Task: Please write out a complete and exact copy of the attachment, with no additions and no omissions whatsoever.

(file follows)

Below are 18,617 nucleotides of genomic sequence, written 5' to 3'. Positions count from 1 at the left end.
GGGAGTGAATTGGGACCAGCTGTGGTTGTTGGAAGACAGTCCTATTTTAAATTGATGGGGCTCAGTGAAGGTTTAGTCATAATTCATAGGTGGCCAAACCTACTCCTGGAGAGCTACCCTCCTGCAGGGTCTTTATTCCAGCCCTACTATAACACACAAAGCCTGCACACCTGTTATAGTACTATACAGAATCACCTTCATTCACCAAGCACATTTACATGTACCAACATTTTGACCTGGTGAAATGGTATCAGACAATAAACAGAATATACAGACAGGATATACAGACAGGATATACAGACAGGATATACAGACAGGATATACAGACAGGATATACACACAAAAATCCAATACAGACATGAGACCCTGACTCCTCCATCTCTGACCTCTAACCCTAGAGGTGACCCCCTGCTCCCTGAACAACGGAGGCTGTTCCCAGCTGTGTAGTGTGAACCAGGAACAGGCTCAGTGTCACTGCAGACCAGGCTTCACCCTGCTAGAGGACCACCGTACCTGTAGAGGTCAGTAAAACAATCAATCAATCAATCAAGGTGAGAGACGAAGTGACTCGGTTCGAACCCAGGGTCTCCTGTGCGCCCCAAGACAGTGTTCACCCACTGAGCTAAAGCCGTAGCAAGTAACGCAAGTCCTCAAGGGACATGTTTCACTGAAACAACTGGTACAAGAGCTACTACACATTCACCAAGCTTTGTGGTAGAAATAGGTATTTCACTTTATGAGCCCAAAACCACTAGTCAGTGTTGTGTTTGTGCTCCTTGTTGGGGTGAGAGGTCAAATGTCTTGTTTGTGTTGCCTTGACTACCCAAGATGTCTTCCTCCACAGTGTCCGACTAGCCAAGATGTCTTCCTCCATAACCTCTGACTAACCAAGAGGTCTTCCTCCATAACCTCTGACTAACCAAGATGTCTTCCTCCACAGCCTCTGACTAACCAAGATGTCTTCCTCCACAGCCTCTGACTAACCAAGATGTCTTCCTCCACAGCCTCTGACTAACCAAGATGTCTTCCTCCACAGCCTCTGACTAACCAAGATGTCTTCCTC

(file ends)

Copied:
Below are 18,617 nucleotides of genomic sequence, written 5' to 3'. Positions count from 1 at the left end.
GGGAGTGAATTGGGACCAGCTGTGGTTGTTGGAAGACAGTCCTATTTTAAATTGATGGGGCTCAGTGAAGGTTTAGTCATAATTCATAGGTGGCCAAACCTACTCCTGGAGAGCTACCCTCCTGCAGGGTCTTTATTCCAGCCCTACTATAACACACAAAGCCTGCACACCTGTTATAGTACTATACAGAATCACCTTCATTCACCAAGCACATTTACATGTACCAACATTTTGACCTGGTGAAATGGTATCAGACAATAAACAGAATATACAGACAGGATATACAGACAGGATATACAGACAGGATATACAGACAGGATATACAGACAGGATATACACACAAAAATCCAATACAGACATGAGACCCTGACTCCTCCATCTCTGACCTCTAACCCTAGAGGTGACCCCCTGCTCCCTGAACAACGGAGGCTGTTCCCAGCTGTGTAGTGTGAACCAGGAACAGGCTCAGTGTCACTGCAGACCAGGCTTCACCCTGCTAGAGGACCACCGTACCTGTAGAGGTCAGTAAAACAATCAATCAATCAATCAAGGTGAGAGACGAAGTGACTCGGTTCGAACCCAGGGTCTCCTGTGCGCCCCAAGACAGTGTTCACCCACTGAGCTAAAGCCGTAGCAAGTAACGCAAGTCCTCAAGGGACATGTTTCACTGAAACAACTGGTACAAGAGCTACTACACATTCACCAAGCTTTGTGGTAGAAATAGGTATTTCACTTTATGAGCCCAAAACCACTAGTCAGTGTTGTGTTTGTGCTCCTTGTTGGGGTGAGAGGTCAAATGTCTTGTTTGTGTTGCCTTGACTACCCAAGATGTCTTCCTCCACAGTGTCCGACTAGCCAAGATGTCTTCCTCCATAACCTCTGACTAACCAAGAGGTCTTCCTCCATAACCTCTGACTAACCAAGATGTCTTCCTCCACAGCCTCTGACTAACCAAGATGTCTTCCTCCACAGCCTCTGACTAACCAAGATGTCTTCCTCCACAGCCTCTGACTAACCAAGATGTCTTCCTCCACAGCCTCTGACTAACCAAGATGTCTTCCTC